San Francisco's Bay Area Rapid Transit (BART) has terminated its agreement with its Wi-Fi provider, Wi-Fi Rail, and is no longer providing free Wi-Fi service to its passengers. However, Wi-Fi Rail is accusing the agency of backing out of its 20-year exclusive contract with the firm and is threatening legal action.
BART said in a statement that it was ending what it called a "trial" of the Wi-Fi service. The agency added that the service was only available in downtown areas of San Francisco and Oakland and in just 5 percent of the BART fleet.
In 2009 Wi-Fi Rail inked a 20-year contract with BART and promised to provide Wi-Fi services throughout the BART transit system that would be accessible to riders throughout BART's 104-mile regional rail system. At the time, Wi-Fi Rail said the service would be free to BART and would be paid for by rider subscriptions and advertising.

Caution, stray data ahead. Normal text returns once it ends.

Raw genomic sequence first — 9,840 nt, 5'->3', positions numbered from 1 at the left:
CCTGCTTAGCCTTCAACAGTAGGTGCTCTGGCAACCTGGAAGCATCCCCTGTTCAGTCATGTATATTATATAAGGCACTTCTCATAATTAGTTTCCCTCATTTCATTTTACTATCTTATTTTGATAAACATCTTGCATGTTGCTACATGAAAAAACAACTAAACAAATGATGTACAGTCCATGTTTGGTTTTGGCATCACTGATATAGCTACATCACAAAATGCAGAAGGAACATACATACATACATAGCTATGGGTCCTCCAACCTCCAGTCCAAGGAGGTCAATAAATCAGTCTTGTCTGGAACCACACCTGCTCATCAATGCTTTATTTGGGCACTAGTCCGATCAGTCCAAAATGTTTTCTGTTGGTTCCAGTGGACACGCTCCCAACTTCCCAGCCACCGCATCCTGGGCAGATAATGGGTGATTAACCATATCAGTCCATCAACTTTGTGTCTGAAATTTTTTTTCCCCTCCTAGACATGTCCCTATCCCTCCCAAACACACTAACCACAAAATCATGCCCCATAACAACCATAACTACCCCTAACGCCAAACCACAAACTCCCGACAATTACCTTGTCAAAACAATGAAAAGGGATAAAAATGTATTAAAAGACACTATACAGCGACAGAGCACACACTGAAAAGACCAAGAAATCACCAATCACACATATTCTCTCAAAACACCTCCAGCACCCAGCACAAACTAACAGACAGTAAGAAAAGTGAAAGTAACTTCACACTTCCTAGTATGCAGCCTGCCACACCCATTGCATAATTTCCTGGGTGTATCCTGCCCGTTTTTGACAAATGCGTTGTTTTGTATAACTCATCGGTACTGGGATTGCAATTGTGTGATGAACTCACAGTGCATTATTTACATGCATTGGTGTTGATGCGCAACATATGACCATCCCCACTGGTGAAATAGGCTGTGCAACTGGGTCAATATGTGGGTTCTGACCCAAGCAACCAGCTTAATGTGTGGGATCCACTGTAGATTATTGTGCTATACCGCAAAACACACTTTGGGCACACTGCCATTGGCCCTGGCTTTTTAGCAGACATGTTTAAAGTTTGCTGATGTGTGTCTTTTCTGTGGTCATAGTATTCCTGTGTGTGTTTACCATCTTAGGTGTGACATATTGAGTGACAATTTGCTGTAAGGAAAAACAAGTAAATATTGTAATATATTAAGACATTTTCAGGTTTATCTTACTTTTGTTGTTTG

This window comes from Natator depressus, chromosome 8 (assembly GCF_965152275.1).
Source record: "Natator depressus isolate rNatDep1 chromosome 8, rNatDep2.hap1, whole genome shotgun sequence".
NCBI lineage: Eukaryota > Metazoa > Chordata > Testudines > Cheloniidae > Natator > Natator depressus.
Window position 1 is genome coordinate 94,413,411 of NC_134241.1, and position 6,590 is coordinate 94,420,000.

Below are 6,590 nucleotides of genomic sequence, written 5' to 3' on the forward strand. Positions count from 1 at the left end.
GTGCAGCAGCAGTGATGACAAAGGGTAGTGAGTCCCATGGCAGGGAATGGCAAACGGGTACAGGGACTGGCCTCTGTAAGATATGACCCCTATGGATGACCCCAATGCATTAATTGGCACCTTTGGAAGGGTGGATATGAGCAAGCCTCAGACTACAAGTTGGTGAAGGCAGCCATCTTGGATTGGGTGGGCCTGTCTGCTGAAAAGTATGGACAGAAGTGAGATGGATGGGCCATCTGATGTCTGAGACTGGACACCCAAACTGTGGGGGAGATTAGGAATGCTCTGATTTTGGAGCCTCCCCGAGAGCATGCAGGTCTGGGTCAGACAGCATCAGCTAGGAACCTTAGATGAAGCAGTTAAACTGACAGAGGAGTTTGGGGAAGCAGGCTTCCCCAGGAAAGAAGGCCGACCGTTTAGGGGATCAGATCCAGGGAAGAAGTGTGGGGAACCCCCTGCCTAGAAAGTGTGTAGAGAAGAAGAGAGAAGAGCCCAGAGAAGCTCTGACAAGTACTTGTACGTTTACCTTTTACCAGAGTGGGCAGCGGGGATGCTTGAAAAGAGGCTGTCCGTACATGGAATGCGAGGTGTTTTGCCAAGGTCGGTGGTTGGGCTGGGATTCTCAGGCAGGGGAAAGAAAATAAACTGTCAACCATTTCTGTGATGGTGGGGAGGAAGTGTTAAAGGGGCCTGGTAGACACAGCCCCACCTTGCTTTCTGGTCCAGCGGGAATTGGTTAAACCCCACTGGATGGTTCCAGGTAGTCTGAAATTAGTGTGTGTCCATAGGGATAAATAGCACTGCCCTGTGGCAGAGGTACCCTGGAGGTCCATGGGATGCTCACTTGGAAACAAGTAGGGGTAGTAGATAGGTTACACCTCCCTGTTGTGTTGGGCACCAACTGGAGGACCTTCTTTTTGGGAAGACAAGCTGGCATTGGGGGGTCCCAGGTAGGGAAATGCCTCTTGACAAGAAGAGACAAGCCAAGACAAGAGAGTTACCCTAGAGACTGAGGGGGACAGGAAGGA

But BART officials say Wi-Fi Rail hasn't provided adequate details about how it plans to complete the network. In addition, they said that the network doesn't meet performance expectations.
However, Wi-Fi Rail CEO Cooper Lee told SF Gate that the company has installed $7 million worth of equipment in 55 train cars on the BART system. He added that BART officials have been unable or unwilling to meet with his company to discuss ways to resolve connectivity issues.
According to Wi-Fi Rail's website, the company uses Cisco gear but has developed patented Wi-Fi technology that is designed to address the specific technical needs of a commuter line.
Providing Wi-Fi service on subways and other transit systems is becoming a bigger focus for cities. Recently, New York City announced plans to build what it calls the fastest and largest free municipal Wi-Fi deployment in the world. The deployment includes providing wireless and Wi-Fi connectivity for 279 underground subway stations in NYC.
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